Israel launched a military campaign in Gaza to destroy Hamas in response to the group’s cross-border attack on southern Israel on 7 October, during which about 1,200 people were killed and 252 others were taken hostage.

At least 36,090 people have been killed in Gaza since then, according to the Hamas-run health ministry.

Russian plot to kill Zelensky foiled, Kyiv says

Telegram/SBU Footage shows a man being arrested
Ukraine said it arrested two Ukrainian officials who worked with the Russian security services

The Ukrainian security service (SBU) says it has foiled a Russian plot to assassinate President Volodymyr Zelensky and other high-ranking Ukrainian officials.

Two Ukrainian government protection unit colonels have been arrested.

The SBU said they were part of a network of agents belonging to the Russian state security service (FSB).

They had reportedly been searching for willing “executors” among Mr Zelensky’s bodyguards to kidnap and kill him.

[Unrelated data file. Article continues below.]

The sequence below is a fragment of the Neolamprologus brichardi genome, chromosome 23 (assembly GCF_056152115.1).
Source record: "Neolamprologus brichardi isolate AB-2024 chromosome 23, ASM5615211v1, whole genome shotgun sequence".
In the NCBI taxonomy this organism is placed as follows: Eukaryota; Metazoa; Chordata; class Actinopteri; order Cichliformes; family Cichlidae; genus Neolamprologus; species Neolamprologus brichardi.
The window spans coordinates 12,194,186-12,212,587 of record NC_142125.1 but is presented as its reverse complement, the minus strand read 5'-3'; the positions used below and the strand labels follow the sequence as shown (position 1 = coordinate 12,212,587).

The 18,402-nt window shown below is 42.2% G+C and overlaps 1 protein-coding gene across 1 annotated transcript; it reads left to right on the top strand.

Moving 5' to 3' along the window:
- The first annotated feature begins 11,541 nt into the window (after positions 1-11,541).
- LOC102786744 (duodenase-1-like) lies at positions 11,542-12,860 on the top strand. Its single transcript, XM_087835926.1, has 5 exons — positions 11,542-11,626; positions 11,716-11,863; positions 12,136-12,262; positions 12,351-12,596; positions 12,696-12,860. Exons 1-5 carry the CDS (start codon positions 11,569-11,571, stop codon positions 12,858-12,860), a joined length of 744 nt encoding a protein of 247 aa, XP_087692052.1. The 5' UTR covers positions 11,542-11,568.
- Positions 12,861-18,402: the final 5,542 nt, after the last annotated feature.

Ever since Russian paratroopers attempted to land in Kyiv and assassinate President Zelensky in the early hours and days of the full-scale invasion, plots to assassinate him have been commonplace.

The Ukrainian leader said at the start of the invasion he was Russia’s “number one target”.

But this alleged plot stands out from the rest. It involves serving colonels, whose job it was to keep officials and institutions safe, allegedly hired as moles.

Other targets included military intelligence head Kyrylo Budanov and SBU chief Vasyl Malyuk, the agency added.

The group had reportedly planned to kill Mr Budanov before Orthodox Easter, which this year fell on 5 May.

According to the SBU, the plotters had aimed to use a mole to get information about his location, which they would then have attacked with rockets, drones and anti-tank grenades.

One of the officers who was later arrested had already bought drones and anti-personnel mines, the SBU said.

Telegram/SBU An anti-tank grenade
The SBU said it found various ordnance, including an anti-tank grenade, on the plotters